Voice Over Legal” is available in multiple digital formats plus paperback.

Voice Acting for DummiesVoice Acting For Dummies

by David Ciccarelli and Stephanie Ciccarelli

If you are looking for a goto book on just about everything in the voiceover business, “Voice Acting for Dummies” is a solid contender. In this book, authors David and Stephanie Ciccarelli, founders of Voices.com, combined their years of experience and observations about voiceover. With over 300 pages, it’s loaded with detail and coverage includes creating characters, building a home recording studio, auditioning for voiceover jobs and several other areas in its compendium of 23 chapters.

Digital and hard copy formats are available.

VO: Tales and Techniques of a Voice-over ActorVO: Tales and Techniques of a Voice-over Actor

by Harlan Hogan

Have you ever been curious about what the voiceover business was like before it got all fancy with the Internet and home studios? If you are a voice actor or have an interest in how the business has evolved, this is one book that you must read.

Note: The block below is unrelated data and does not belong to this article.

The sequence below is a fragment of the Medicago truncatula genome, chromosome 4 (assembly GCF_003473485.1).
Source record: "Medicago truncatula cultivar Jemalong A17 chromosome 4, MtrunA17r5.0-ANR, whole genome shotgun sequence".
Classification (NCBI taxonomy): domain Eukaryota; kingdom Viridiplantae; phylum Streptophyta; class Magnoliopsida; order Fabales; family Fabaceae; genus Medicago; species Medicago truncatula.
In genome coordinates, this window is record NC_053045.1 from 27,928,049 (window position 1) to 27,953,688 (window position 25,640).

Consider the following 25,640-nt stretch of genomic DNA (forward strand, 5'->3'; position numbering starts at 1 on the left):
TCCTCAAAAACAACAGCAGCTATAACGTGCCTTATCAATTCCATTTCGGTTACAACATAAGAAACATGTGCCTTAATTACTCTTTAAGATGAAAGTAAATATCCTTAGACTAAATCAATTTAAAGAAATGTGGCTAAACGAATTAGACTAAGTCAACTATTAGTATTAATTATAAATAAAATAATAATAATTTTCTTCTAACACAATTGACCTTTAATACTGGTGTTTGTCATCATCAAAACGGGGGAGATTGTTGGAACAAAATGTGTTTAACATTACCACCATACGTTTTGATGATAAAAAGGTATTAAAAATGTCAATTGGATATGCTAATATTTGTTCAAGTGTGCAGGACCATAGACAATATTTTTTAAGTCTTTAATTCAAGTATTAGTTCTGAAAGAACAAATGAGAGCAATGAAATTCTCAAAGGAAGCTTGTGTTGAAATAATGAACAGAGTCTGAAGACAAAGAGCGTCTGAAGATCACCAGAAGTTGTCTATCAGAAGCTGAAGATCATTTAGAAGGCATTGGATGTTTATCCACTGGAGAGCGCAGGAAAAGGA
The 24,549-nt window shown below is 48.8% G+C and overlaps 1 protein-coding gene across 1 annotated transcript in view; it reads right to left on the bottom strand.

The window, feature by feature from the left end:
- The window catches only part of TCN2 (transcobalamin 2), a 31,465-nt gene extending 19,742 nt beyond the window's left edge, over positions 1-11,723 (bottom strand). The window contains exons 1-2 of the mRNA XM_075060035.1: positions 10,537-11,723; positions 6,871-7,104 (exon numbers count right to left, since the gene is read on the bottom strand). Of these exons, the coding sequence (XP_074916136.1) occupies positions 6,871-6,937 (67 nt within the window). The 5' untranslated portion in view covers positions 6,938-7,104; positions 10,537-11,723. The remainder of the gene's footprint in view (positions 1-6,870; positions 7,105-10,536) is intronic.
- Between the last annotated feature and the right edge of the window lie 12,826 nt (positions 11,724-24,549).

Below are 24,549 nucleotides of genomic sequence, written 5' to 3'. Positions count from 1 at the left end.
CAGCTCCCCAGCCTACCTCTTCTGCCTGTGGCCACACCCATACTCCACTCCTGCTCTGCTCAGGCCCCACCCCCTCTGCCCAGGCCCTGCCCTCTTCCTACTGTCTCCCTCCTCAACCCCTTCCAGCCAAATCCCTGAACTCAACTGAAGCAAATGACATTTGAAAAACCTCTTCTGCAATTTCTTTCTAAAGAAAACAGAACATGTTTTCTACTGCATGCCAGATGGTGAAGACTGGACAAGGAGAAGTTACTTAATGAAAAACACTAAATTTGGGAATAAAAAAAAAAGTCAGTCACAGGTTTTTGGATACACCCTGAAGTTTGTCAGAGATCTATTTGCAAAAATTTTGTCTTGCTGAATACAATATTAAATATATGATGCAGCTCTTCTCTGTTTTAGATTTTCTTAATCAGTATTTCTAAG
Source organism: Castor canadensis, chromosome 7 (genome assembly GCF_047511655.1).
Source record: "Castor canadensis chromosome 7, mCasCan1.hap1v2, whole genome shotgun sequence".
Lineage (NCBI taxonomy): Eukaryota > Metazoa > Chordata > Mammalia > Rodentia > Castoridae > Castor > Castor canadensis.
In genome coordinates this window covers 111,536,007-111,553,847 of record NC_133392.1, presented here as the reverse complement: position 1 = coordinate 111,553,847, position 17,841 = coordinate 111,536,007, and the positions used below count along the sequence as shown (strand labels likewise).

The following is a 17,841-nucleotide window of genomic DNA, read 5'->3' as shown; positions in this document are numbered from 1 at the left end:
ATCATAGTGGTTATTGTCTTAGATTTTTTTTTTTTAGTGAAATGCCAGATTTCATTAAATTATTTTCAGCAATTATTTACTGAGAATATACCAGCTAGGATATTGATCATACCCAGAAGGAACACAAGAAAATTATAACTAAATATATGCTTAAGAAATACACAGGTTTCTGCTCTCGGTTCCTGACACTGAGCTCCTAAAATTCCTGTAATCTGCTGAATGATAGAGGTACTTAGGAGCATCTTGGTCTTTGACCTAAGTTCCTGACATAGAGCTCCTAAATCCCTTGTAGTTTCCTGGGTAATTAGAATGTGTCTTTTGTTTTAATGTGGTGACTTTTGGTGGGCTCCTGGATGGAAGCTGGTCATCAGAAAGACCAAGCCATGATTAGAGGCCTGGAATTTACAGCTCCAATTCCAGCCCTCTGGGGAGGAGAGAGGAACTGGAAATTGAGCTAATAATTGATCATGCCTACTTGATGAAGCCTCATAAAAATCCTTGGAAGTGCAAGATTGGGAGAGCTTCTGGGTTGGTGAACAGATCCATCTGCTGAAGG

Harlan Hogan takes you on a journey from the early days of being a voice actor, where auditions were done in person with other talent, to his predictions of where voice acting may be heading in the future. Each chapter in “VO: Tales and Techniques of a Voice-over Actor” features a narrative from Harlan’s rich voiceover background and useful information and techniques about the voiceover biz.

You’ll be saying, “Wow!” to yourself the entire time you’re reading it and you won’t want to put it down until you’ve hit the last page. It’s a very cool read!

VO: Tales and Techniques of a Voice-over Actor” is available in digital and hard copy formats.

Power TalkingPower Talking – 50 Ways to say What You Mean and get What You Want” (out of print)

By George R. Walther

Any book with the word “talking” in its title is certain to be an eye catcher for voice talent. I picked this title up when it was first published in 1991 and I continue to refer to it today. George R. Walther does an amazing job of writing about positive talking. There are several ways something can be said. The way which has positive What You Say Is What You Getimpact typically provides the most power and will be better received. The book contains many examples and solutions that can be used in real life.